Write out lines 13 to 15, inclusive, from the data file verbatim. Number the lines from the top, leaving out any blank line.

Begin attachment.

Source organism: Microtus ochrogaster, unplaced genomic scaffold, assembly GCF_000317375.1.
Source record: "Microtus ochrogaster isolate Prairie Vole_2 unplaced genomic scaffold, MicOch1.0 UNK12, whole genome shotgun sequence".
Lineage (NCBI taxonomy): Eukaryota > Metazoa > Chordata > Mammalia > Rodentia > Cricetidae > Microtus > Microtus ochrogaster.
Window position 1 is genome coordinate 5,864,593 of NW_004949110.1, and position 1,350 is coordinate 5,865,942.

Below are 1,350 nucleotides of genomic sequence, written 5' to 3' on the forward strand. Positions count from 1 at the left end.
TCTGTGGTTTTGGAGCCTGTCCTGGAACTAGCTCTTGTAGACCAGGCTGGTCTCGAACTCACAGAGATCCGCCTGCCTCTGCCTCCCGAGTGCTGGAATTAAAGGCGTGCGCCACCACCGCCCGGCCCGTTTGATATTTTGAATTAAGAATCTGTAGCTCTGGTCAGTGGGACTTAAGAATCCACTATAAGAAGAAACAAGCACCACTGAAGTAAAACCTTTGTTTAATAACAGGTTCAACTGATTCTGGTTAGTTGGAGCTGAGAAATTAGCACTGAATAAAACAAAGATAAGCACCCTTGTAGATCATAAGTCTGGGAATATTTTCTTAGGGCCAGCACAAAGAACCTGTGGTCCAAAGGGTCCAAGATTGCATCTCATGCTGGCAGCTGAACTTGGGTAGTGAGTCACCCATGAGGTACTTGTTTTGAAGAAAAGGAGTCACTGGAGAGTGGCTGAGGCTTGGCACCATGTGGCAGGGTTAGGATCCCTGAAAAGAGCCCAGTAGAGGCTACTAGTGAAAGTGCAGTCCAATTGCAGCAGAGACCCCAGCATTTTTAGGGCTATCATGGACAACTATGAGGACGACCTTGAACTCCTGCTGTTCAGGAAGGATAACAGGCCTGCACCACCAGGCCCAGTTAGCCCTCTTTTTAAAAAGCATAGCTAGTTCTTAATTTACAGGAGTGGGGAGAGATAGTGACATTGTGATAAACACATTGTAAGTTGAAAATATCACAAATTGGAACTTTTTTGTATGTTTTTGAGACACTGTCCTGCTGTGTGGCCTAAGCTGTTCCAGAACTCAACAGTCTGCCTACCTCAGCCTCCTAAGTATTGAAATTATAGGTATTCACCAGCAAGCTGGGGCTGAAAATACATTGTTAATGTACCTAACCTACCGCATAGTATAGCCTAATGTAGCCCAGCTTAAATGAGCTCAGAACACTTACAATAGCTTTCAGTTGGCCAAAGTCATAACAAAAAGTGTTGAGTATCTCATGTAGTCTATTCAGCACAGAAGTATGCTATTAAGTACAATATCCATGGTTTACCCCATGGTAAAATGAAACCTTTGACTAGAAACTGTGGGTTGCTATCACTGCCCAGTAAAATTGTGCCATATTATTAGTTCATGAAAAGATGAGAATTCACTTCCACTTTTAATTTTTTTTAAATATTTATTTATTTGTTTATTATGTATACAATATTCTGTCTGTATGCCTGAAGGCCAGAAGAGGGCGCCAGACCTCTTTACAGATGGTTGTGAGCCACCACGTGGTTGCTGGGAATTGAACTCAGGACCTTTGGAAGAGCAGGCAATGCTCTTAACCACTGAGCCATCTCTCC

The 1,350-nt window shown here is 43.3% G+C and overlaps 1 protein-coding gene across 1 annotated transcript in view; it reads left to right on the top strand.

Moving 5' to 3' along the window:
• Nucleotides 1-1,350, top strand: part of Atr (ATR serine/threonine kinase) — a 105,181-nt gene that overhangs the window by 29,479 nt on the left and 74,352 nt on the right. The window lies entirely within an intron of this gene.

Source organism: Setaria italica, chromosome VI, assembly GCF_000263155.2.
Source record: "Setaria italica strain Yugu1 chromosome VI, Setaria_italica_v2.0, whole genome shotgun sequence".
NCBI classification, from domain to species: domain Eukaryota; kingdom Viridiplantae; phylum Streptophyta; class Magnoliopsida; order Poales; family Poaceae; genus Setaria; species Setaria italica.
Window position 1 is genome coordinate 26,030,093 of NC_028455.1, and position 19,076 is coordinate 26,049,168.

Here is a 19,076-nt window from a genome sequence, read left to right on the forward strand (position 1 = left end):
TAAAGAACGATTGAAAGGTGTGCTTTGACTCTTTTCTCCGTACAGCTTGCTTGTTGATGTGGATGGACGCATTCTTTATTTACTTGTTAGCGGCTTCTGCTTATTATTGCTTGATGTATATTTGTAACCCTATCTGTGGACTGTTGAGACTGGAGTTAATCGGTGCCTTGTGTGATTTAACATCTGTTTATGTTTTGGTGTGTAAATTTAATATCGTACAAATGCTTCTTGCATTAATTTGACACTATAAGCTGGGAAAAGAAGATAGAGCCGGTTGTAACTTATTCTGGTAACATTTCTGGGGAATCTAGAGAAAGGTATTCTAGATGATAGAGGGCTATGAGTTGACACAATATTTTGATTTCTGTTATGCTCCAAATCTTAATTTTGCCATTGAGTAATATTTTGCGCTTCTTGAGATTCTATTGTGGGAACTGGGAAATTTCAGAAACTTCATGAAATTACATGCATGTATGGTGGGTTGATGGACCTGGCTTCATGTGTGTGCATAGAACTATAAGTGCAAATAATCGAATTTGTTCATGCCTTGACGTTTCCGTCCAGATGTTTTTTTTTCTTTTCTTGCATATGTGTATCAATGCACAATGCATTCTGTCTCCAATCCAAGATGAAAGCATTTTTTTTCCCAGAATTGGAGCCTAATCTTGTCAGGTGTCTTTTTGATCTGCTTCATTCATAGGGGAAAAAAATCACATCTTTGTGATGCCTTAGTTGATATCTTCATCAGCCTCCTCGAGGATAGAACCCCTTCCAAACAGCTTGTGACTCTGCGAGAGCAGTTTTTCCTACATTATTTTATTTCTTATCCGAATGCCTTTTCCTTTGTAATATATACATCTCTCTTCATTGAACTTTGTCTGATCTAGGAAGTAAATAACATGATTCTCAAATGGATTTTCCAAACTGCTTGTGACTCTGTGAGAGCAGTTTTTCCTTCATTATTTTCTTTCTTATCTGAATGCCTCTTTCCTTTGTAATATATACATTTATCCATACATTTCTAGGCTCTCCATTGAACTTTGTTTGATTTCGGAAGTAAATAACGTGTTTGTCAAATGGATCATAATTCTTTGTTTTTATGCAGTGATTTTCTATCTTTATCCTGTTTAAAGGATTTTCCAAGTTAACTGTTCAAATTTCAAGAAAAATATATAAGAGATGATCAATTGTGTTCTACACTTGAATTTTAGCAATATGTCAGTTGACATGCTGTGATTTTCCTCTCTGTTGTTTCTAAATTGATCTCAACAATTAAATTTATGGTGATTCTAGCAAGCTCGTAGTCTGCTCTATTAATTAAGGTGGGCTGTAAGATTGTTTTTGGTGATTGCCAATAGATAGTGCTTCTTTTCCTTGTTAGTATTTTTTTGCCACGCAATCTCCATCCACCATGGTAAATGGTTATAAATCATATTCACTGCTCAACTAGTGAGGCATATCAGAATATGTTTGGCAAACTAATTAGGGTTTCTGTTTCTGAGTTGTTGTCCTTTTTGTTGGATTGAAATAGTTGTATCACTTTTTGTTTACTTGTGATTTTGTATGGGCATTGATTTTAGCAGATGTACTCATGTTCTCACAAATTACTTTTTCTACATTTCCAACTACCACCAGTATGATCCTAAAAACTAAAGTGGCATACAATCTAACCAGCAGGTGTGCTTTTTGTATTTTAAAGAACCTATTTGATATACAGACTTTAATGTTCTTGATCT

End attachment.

Window position 1 is genome coordinate 26,030,093 of NC_028455.1, and position 19,076 is coordinate 26,049,168.

Here is a 19,076-nt window from a genome sequence, read left to right on the forward strand (position 1 = left end):
TAAAGAACGATTGAAAGGTGTGCTTTGACTCTTTTCTCCGTACAGCTTGCTTGTTGATGTGGATGGACGCATTCTTTATTTACTTGTTAGCGGCTTCTGCTTATTATTGCTTGATGTATATTTGTAACCCTATCTGTGGACTGTTGAGACTGGAGTTAATCGGTGCCTTGTGTGATTTAACATCTGTTTATGTTTTGGTGTGTAAATTTAATATCGTACAAATGCTTCTTGCATTAATTTGACACTATAAGCTGGGAAAAGAAGATAGAGCCGGTTGTAACTTATTCTGGTAACATTTCTGGGGAATCTAGAGAAAGGTATTCTAGATGATAGAGGGCTATGAGTTGACACAATATTTTGATTTCTGTTATGCTCCAAATCTTAATTTTGCCATTGAGTAATATTTTGCGCTTCTTGAGATTCTATTGTGGGAACTGGGAAATTTCAGAAACTTCATGAAATTACATGCATGTATGGTGGGTTGATGGACCTGGCTTCATGTGTGTGCATAGAACTATAAGTGCAAATAATCGAATTTGTTCATGCCTTGACGTTTCCGTCCAGATGTTTTTTTTTCTTTTCTTGCATATGTGTATCAATGCACAATGCATTCTGTCTCCAATCCAAGATGAAAGCATTTTTTTTCCCAGAATTGGAGCCTAATCTTGTCAGGTGTCTTTTTGATCTGCTTCATTCATAGGGGAAAAAAATCACATCTTTGTGATGCCTTAGTTGATATCTTCATCAGCCTCCTCGAGGATAGAACCCCTTCCAAACAGCTTGTGACTCTGCGAGAGCAGTTTTTCCTACATTATTTTATTTCTTATCCGAATGCCTTTTCCTTTGTAATATATACATCTCTCTTCATTGAACTTTGTCTGATCTAGGAAGTAAATAACATGATTCTCAAATGGATTTTCCAAACTGCTTGTGACTCTGTGAGAGCAGTTTTTCCTTCATTATTTTCTTTCTTATCTGAATGCCTCTTTCCTTTGTAATATATACATTTATCCATACATTTCTAGGCTCTCCATTGAACTTTGTTTGATTTCGGAAGTAAATAACGTGTTTGTCAAATGGATCATAATTCTTTGTTTTTATGCAGTGATTTTCTATCTTTATCCTGTTTAAAGGATTTTCCAAGTTAACTGTTCAAATTTCAAGAAAAATATATAAGAGATGATCAATTGTGTTCTACACTTGAATTTTAGCAATATGTCAGTTGACATGCTGTGATTTTCCTCTCTGTTGTTTCTAAATTGATCTCAACAATTAAATTTATGGTGATTCTAGCAAGCTCGTAGTCTGCTCTATTAATTAAGGTGGGCTGTAAGATTGTTTTTGGTGATTGCCAATAGATAGTGCTTCTTTTCCTTGTTAGTATTTTTTTGCCACGCAATCTCCATCCACCATGGTAAATGGTTATAAATCATATTCACTGCTCAACTAGTGAGGCATATCAGAATATGTTTGGCAAACTAATTAGGGTTTCTGTTTCTGAGTTGTTGTCCTTTTTGTTGGATTGAAATAGTTGTATCACTTTTTGTTTACTTGTGATTTTGTATGGGCATTGATTTTAGCAGATGTACTCATGTTCTCACAAATTACTTTTTCTACATTTCCAACTACCACCAGTATGATCCTAAAAACTAAAGTGGCATACAATCTAACCAGCAGGTGTGCTTTTTGTATTTTAAAGAACCTATTTGATATACAGACTTTAATGTTCTTGATCT